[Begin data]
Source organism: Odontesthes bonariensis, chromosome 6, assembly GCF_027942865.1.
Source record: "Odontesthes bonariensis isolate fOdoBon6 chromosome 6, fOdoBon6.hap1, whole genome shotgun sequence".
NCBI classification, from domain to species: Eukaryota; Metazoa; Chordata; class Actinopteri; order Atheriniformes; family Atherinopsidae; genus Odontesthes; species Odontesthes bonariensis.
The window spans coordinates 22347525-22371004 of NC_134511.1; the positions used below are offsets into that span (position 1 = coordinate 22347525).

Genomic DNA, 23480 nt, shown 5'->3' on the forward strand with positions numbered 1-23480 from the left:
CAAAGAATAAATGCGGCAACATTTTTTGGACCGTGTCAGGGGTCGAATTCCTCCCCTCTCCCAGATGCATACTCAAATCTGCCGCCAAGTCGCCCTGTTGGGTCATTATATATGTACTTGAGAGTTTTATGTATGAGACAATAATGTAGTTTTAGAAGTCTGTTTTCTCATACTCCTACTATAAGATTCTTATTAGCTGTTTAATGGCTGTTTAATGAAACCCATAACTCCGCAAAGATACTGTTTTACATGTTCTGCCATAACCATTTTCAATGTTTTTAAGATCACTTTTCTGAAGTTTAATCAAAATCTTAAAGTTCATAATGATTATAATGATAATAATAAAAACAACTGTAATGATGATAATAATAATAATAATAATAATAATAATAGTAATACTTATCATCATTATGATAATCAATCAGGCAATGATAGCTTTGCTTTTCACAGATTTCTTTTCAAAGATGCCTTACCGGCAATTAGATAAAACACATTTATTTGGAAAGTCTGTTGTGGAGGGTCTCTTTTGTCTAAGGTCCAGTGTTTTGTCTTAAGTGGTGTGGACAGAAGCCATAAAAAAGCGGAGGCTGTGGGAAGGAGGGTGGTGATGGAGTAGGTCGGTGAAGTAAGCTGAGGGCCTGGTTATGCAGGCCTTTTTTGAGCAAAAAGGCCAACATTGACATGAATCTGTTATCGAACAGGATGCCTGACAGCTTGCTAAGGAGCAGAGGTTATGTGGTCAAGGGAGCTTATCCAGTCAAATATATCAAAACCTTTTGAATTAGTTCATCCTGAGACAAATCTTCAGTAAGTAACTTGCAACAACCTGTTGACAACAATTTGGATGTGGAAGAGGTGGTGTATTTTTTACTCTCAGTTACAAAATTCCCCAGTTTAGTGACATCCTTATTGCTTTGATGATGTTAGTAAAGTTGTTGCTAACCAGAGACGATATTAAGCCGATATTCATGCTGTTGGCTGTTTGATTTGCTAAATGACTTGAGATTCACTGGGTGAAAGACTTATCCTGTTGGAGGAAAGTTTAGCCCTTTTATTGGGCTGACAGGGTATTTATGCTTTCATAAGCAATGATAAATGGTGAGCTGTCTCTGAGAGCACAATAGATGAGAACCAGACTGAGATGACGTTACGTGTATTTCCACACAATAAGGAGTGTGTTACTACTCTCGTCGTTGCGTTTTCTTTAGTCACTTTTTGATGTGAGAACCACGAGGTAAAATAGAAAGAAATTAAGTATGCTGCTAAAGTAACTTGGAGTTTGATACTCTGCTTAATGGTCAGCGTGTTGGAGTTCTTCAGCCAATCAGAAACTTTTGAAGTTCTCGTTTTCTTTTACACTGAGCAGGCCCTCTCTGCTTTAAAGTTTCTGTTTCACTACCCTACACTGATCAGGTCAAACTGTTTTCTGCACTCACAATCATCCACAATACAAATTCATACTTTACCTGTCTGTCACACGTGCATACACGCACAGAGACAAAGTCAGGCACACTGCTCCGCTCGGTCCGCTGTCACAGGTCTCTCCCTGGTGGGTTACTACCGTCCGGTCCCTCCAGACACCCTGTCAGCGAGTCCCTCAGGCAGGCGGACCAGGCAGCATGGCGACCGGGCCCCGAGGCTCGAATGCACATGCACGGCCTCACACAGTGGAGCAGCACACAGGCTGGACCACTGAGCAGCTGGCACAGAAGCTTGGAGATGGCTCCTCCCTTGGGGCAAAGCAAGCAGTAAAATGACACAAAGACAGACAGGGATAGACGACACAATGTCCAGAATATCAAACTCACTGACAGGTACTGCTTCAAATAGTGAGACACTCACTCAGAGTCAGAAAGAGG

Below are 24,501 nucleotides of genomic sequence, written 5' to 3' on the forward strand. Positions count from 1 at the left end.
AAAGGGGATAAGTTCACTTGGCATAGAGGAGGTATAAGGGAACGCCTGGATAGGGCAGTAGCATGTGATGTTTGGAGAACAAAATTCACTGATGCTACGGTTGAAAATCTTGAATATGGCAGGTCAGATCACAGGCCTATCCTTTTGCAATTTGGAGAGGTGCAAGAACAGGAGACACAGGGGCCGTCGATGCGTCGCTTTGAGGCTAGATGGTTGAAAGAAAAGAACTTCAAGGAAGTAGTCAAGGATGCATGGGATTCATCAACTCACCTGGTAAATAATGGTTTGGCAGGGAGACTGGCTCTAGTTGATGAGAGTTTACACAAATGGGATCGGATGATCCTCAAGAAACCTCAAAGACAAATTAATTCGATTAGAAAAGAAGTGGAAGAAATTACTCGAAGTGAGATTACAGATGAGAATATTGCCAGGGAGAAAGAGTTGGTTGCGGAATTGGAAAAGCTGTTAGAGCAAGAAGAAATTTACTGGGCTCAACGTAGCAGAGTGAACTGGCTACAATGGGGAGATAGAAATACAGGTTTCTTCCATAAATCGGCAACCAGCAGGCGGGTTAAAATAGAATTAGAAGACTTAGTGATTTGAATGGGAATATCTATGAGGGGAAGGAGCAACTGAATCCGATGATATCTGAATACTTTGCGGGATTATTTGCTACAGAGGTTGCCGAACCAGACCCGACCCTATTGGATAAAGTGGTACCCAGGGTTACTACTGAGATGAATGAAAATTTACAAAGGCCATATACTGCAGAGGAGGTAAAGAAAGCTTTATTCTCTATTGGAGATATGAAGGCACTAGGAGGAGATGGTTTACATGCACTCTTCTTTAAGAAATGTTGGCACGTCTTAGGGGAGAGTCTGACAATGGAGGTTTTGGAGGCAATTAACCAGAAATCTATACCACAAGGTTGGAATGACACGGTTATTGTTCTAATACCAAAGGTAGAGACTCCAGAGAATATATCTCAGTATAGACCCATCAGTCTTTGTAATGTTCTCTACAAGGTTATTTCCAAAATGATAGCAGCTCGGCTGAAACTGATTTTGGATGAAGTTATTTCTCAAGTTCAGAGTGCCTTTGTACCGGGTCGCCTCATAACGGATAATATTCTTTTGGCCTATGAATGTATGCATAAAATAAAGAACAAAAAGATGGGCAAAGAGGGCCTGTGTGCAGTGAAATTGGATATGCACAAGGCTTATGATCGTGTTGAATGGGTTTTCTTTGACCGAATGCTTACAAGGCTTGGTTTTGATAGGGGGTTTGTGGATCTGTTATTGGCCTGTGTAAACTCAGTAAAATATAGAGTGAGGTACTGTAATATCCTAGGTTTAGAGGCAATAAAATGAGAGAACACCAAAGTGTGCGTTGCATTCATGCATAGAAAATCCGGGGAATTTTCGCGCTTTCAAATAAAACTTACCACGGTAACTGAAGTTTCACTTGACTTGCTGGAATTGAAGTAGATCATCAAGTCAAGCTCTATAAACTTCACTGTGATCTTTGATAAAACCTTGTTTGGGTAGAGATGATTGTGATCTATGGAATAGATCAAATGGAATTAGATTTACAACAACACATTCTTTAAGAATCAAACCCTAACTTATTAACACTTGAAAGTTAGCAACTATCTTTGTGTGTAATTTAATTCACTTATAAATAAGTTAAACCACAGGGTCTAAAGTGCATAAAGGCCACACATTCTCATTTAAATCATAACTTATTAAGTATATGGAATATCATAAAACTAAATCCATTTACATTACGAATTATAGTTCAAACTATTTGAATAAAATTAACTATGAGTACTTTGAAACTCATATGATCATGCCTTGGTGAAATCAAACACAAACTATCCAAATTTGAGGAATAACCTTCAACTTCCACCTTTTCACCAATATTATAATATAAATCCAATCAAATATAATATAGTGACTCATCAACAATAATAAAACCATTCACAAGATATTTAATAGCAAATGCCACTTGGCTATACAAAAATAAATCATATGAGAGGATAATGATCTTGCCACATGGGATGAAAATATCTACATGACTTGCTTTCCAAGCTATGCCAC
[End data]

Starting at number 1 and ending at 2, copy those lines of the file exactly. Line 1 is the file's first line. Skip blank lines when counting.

Source organism: Odontesthes bonariensis, chromosome 6, assembly GCF_027942865.1.
Source record: "Odontesthes bonariensis isolate fOdoBon6 chromosome 6, fOdoBon6.hap1, whole genome shotgun sequence".